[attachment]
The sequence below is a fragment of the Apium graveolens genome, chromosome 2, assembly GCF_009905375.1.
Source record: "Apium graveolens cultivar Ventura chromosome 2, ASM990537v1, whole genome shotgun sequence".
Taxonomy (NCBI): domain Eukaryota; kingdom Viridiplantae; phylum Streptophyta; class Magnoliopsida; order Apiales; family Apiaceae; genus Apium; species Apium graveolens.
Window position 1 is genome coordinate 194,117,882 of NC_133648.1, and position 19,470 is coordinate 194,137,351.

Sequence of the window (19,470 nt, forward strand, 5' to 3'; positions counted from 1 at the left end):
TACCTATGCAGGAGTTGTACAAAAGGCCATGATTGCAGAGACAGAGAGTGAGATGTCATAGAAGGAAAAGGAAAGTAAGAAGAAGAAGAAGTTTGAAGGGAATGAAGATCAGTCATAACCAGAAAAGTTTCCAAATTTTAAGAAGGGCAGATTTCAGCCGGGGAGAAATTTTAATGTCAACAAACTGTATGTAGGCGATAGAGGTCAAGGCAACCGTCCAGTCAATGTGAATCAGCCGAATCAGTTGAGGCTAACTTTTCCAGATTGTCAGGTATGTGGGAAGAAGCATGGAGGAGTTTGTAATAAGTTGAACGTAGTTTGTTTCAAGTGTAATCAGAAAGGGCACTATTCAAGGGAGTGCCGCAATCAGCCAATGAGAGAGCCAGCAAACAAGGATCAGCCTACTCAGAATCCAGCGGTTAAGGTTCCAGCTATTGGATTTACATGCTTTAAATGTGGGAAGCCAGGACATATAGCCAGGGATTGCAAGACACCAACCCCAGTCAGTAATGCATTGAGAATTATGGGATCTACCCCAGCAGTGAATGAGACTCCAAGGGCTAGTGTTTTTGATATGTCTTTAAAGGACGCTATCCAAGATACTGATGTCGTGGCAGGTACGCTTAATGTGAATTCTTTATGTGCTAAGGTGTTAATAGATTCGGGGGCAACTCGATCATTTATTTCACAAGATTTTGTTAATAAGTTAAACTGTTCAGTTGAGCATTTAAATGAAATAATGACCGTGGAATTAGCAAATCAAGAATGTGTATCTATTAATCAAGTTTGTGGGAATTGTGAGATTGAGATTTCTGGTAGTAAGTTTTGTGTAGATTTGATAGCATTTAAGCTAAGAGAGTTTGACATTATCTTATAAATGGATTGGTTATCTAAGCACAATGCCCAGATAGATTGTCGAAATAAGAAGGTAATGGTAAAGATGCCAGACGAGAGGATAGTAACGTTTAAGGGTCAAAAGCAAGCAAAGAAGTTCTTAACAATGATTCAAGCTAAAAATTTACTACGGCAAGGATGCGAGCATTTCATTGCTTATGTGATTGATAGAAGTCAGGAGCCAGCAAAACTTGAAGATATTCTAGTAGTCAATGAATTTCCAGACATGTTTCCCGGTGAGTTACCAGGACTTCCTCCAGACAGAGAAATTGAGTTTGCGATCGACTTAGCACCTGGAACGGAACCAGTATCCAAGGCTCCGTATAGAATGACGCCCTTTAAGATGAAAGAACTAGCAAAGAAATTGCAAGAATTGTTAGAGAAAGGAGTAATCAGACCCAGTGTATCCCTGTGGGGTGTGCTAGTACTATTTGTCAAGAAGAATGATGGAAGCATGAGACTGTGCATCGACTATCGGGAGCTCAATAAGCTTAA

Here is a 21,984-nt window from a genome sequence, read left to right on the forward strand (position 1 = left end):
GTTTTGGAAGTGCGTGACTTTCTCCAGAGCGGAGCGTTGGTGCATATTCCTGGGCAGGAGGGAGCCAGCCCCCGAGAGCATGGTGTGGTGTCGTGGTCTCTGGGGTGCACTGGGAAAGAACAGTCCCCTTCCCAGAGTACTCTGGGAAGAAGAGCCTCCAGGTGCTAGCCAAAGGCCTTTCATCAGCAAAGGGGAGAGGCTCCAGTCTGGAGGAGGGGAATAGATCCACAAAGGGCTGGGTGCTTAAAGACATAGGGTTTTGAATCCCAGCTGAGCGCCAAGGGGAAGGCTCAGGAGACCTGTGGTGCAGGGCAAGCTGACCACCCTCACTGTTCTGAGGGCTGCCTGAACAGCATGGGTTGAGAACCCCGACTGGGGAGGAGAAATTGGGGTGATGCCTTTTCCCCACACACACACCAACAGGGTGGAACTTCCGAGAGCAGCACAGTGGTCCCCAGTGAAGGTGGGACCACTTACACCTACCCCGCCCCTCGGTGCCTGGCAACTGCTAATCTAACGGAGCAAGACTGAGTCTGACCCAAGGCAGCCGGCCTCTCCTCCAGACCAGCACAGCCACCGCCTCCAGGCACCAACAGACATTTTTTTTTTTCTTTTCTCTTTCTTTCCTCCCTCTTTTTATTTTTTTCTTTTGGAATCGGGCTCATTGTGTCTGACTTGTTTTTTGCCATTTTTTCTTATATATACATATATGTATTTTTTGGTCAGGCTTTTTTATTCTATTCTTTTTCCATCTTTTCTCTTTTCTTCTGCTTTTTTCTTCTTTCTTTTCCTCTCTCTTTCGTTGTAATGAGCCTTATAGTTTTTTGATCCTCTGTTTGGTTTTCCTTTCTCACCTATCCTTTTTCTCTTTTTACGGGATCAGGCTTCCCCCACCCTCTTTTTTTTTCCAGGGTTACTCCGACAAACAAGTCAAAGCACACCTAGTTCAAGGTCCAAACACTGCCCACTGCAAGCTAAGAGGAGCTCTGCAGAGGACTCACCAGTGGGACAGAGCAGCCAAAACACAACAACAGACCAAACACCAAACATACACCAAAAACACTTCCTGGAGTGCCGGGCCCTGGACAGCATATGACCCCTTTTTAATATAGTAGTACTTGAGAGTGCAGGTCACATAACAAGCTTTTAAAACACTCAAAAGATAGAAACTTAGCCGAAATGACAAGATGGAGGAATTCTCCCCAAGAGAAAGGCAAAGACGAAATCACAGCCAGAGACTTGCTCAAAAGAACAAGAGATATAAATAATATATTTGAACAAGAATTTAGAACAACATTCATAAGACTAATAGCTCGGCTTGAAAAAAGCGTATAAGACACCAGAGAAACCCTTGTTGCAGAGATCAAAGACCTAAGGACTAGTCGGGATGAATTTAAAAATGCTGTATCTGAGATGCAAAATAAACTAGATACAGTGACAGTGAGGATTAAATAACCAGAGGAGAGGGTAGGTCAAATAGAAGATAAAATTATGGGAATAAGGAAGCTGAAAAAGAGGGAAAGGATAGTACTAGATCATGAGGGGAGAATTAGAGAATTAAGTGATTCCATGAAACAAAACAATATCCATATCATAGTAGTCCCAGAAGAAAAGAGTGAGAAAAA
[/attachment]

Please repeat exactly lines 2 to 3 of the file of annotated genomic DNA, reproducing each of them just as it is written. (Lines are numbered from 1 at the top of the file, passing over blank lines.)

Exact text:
Source record: "Apium graveolens cultivar Ventura chromosome 2, ASM990537v1, whole genome shotgun sequence".
Taxonomy (NCBI): domain Eukaryota; kingdom Viridiplantae; phylum Streptophyta; class Magnoliopsida; order Apiales; family Apiaceae; genus Apium; species Apium graveolens.